Backstory: The "orphaned" book

 So did you like the movie?
Now, back to the backstory of The You I Never Knew. This series of posts started out as a reply to an e-mail from a fellow writer. By this point in our saga, the book has been written, sold and edited. Now it’s supposed to be published and become a bestseller, right?
Not so fast. One thing that happened to this book is it became “orphaned,” meaning the editor who acquired it moved on while the book was in production. It’s not a total disaster, but it’s usually not the best news for a book, either. Another editor adopts the project, and it’s a bit like she’s getting a foster child she didn’t ask for. In this case, it turned out to be a mixed blessing. They were right in the middle of designing the cover, and it looked like this:

cover never used on the you i never knew
the art i never used on the you i never knew

literary collection of stories

Now, this is not a terrible cover. It’s a fine piece of original art and the design and layout are reminiscent of a Nicholas Sparks cover, so those are pluses. It also looks a bit like Annie Proulx’s Close Range. But does this mean the cover is right for this book? Probably not. First of all, this would be a paperback original, not a hardcover book, so the art needs to “pop” on the shelf in order to stand out. The colors of this cover are muted and the mood is chilly. It might work on a hardcover jacket, but it doesn’t look instantly warm and inviting, like a “feel-good” novel.
So the acquiring editor had left and the new one came into the middle of cover design, knowing nothing about me or the book. There was a bright spot, though. The new editor was the extremely smart Maggie Crawford. This is the kind of foster mother the book needed–an experienced editor who understood the market for this book. She’d worked with many bestselling authors and had a fine eye for marketing women’s fiction. She took on the cover art issue with aplomb, and came up with this.
Book Cover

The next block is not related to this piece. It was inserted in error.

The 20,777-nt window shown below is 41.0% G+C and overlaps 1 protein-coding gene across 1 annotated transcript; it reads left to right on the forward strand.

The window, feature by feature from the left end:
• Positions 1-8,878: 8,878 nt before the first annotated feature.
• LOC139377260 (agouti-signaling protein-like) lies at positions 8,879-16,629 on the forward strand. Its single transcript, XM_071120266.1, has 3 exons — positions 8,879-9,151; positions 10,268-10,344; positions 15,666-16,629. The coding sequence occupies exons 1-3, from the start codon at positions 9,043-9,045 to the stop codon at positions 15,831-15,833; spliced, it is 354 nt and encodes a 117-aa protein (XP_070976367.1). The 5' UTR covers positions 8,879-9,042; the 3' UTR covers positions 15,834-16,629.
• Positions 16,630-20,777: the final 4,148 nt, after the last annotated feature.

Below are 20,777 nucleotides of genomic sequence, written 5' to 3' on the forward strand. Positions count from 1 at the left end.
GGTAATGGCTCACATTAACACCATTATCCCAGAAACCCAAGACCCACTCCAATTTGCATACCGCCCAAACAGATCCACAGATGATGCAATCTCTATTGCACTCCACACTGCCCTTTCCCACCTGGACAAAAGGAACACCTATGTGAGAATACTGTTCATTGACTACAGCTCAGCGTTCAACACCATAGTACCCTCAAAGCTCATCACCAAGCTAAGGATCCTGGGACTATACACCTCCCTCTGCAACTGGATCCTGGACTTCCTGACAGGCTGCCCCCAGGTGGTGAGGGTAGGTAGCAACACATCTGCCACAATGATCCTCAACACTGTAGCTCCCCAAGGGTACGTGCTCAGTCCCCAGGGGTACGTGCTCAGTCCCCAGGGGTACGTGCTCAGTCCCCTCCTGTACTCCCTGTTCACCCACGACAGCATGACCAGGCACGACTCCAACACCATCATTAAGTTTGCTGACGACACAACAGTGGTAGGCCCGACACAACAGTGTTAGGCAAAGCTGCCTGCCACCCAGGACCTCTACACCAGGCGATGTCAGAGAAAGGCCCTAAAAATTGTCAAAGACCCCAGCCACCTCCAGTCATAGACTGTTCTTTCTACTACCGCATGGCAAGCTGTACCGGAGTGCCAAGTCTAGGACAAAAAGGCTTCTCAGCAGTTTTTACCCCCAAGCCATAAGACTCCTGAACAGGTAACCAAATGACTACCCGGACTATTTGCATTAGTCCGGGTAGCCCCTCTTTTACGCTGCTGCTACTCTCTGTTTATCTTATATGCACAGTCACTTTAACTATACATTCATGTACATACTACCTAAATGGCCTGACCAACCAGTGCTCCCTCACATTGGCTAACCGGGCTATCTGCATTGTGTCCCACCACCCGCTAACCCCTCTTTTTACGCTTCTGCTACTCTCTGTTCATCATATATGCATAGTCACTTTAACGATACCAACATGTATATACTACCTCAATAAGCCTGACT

making the book look like a bestseller

It’s one of the least-relevant yet most commercial covers I’ve ever had. Here’s my analysis: At the time, I was not a name-brand author. Yet splashing my name on the cover in huge letters gave the illusion that this was a big book by a big author. The lettering itself–big, graceful block lettering–was reminiscent of the font used for blockbuster author Sandra Brown. 22 Indigo PlaceOr for bestseller Marcia Muller: Cover Image And of course, it capitalizes on the galloping popularity of the biggest novel of the ’90s, The Horse Whisperer. Cover Image   
So I’m back on track, right? My new editor rescued the novel from obscurity and now all I’d need to do is kick back and let the sales roll in. Oh, and I’d be working with Maggie on the next book, brainstorming the plot and building on the success of The You I Never Knew. Right? Right?
NOT.
Tune in tomorrow for a continuation of the tour through Big Business Publishing….
(stay with me–like my books, this has a happy ending…)

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0 Responses

  1. Haven’t seen the movie yet, but want to soon. The new cover is so much more eye-catching. Great choice by your editor. Looking forward to reading that one.

  2. Haven’t seen the movie yet, but want to soon. The new cover is so much more eye-catching. Great choice by your editor. Looking forward to reading that one.

  3. I just discovered your blog, and since I’m also a novelist AND I adored the
    grand silliness of Mamma Mia!, I thought I’d say hello. I just blogged on
    my blog about Randy Pausch, in case you’re interested.

    I’ll check back in again!

  4. I just discovered your blog, and since I’m also a novelist AND I adored the
    grand silliness of Mamma Mia!, I thought I’d say hello. I just blogged on
    my blog about Randy Pausch, in case you’re interested.
    I’ll check back in again!

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